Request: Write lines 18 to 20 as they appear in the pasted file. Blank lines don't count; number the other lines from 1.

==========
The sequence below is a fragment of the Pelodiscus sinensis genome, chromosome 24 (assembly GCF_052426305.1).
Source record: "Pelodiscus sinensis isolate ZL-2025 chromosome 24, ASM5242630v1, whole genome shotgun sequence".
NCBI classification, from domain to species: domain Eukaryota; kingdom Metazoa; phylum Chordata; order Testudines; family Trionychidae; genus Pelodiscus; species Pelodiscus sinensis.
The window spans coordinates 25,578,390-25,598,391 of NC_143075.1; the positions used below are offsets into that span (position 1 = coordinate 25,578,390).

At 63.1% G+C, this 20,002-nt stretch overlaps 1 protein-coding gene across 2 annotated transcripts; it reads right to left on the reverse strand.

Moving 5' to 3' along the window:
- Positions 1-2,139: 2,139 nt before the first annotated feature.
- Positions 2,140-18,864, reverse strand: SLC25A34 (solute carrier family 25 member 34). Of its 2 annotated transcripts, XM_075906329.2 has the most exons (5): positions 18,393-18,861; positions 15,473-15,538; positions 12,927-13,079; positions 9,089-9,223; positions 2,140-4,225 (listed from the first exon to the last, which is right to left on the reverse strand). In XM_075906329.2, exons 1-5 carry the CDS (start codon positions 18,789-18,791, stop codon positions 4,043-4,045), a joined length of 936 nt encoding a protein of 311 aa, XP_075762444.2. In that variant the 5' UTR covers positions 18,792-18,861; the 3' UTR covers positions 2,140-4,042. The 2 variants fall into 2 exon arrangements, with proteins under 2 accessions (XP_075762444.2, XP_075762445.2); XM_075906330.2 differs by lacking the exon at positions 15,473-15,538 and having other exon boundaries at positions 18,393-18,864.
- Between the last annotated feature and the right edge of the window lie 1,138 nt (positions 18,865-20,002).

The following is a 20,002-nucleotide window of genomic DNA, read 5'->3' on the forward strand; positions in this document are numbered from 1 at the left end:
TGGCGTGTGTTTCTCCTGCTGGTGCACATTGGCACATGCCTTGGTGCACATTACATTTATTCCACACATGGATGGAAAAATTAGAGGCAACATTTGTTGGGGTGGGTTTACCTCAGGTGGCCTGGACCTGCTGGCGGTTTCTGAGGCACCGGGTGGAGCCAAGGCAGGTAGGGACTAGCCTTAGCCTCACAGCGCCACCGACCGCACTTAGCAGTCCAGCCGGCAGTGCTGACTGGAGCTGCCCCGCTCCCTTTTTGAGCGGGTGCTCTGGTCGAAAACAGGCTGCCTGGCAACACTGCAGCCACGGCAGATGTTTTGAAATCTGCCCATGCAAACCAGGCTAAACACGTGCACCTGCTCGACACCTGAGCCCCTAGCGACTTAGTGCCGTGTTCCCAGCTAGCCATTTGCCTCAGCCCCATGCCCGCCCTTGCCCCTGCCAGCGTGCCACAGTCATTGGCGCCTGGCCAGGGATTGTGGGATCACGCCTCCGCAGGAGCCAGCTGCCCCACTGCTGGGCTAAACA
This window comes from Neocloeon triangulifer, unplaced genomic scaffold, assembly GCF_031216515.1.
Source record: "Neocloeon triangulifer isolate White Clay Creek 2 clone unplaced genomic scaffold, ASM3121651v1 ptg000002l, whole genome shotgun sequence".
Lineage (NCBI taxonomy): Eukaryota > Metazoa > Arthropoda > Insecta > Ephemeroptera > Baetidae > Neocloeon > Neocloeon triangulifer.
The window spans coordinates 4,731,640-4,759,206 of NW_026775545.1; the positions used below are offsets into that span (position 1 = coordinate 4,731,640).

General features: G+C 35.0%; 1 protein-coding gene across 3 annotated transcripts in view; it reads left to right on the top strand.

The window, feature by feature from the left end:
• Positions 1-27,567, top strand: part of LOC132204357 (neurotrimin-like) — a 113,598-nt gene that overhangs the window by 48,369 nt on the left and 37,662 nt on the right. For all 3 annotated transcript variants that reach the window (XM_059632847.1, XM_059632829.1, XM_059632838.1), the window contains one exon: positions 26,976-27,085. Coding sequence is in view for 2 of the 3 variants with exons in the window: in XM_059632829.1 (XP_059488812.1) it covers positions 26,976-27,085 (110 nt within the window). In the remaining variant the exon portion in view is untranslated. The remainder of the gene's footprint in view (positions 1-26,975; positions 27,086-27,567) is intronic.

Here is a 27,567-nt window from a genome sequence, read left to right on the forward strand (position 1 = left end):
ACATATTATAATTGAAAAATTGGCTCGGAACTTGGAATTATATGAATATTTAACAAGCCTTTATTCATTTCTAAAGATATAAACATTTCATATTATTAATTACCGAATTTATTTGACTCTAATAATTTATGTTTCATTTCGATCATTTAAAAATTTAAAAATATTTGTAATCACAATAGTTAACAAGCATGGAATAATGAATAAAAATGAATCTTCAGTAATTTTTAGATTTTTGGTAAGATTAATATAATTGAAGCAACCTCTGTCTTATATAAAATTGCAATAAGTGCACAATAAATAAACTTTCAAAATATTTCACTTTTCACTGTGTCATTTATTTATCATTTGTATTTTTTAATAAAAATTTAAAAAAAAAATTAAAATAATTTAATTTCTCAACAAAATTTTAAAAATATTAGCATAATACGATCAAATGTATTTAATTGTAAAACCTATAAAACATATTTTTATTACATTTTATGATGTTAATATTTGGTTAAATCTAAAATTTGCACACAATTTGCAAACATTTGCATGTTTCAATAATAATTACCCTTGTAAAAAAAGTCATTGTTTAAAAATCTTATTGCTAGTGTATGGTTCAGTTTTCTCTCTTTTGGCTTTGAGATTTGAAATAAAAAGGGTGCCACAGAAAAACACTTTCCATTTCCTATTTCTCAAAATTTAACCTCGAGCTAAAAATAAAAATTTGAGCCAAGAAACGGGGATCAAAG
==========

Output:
• Positions 1-27,567, top strand: part of LOC132204357 (neurotrimin-like) — a 113,598-nt gene that overhangs the window by 48,369 nt on the left and 37,662 nt on the right. For all 3 annotated transcript variants that reach the window (XM_059632847.1, XM_059632829.1, XM_059632838.1), the window contains one exon: positions 26,976-27,085. Coding sequence is in view for 2 of the 3 variants with exons in the window: in XM_059632829.1 (XP_059488812.1) it covers positions 26,976-27,085 (110 nt within the window). In the remaining variant the exon portion in view is untranslated. The remainder of the gene's footprint in view (positions 1-26,975; positions 27,086-27,567) is intronic.

Here is a 27,567-nt window from a genome sequence, read left to right on the forward strand (position 1 = left end):
ACATATTATAATTGAAAAATTGGCTCGGAACTTGGAATTATATGAATATTTAACAAGCCTTTATTCATTTCTAAAGATATAAACATTTCATATTATTAATTACCGAATTTATTTGACTCTAATAATTTATGTTTCATTTCGATCATTTAAAAATTTAAAAATATTTGTAATCACAATAGTTAACAAGCATGGAATAATGAATAAAAATGAATCTTCAGTAATTTTTAGATTTTTGGTAAGATTAATATAATTGAAGCAACCTCTGTCTTATATAAAATTGCAATAAGTGCACAATAAATAAACTTTCAAAATATTTCACTTTTCACTGTGTCATTTATTTATCATTTGTATTTTTTAATAAAAATTTAAAAAAAAAATTAAAATAATTTAATTTCTCAACAAAATTTTAAAAATATTAGCATAATACGATCAAATGTATTTAATTGTAAAACCTATAAAACATATTTTTATTACATTTTATGATGTTAATATTTGGTTAAATCTAAAATTTGCACACAATTTGCAAACATTTGCATGTTTCAATAATAATTACCCTTGTAAAAAAAGTCATTGTTTAAAAATCTTATTGCTAGTGTATGGTTCAGTTTTCTCTCTTTTGGCTTTGAGATTTGAAATAAAAAGGGTGCCACAGAAAAACACTTTCCATTTCCTATTTCTCAAAATTTAACCTCGAGCTAAAAATAAAAATTTGAGCCAAGAAACGGGGATCAAAG